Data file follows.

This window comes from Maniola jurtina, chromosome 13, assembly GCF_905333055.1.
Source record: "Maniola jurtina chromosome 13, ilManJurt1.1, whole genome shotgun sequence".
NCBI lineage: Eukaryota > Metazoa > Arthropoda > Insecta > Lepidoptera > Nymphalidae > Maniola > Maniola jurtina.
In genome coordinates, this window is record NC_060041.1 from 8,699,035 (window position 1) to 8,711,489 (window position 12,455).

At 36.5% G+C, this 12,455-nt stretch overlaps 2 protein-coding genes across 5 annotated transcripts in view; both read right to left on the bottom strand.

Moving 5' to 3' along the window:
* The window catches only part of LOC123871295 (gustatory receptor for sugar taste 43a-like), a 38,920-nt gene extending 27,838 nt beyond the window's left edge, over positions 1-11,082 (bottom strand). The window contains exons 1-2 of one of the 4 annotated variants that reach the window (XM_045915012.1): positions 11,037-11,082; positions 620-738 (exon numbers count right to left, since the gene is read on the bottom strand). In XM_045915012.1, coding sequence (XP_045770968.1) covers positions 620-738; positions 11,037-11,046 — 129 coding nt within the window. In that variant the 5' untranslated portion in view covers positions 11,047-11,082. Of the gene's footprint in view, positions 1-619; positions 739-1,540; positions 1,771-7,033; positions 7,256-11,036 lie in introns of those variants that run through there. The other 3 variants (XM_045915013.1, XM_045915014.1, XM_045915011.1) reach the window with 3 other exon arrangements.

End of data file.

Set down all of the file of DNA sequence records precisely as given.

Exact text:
This window comes from Maniola jurtina, chromosome 13, assembly GCF_905333055.1.
Source record: "Maniola jurtina chromosome 13, ilManJurt1.1, whole genome shotgun sequence".
NCBI lineage: Eukaryota > Metazoa > Arthropoda > Insecta > Lepidoptera > Nymphalidae > Maniola > Maniola jurtina.
In genome coordinates, this window is record NC_060041.1 from 8,699,035 (window position 1) to 8,711,489 (window position 12,455).

At 36.5% G+C, this 12,455-nt stretch overlaps 2 protein-coding genes across 5 annotated transcripts in view; both read right to left on the bottom strand.

Moving 5' to 3' along the window:
* The window catches only part of LOC123871295 (gustatory receptor for sugar taste 43a-like), a 38,920-nt gene extending 27,838 nt beyond the window's left edge, over positions 1-11,082 (bottom strand). The window contains exons 1-2 of one of the 4 annotated variants that reach the window (XM_045915012.1): positions 11,037-11,082; positions 620-738 (exon numbers count right to left, since the gene is read on the bottom strand). In XM_045915012.1, coding sequence (XP_045770968.1) covers positions 620-738; positions 11,037-11,046 — 129 coding nt within the window. In that variant the 5' untranslated portion in view covers positions 11,047-11,082. Of the gene's footprint in view, positions 1-619; positions 739-1,540; positions 1,771-7,033; positions 7,256-11,036 lie in introns of those variants that run through there. The other 3 variants (XM_045915013.1, XM_045915014.1, XM_045915011.1) reach the window with 3 other exon arrangements.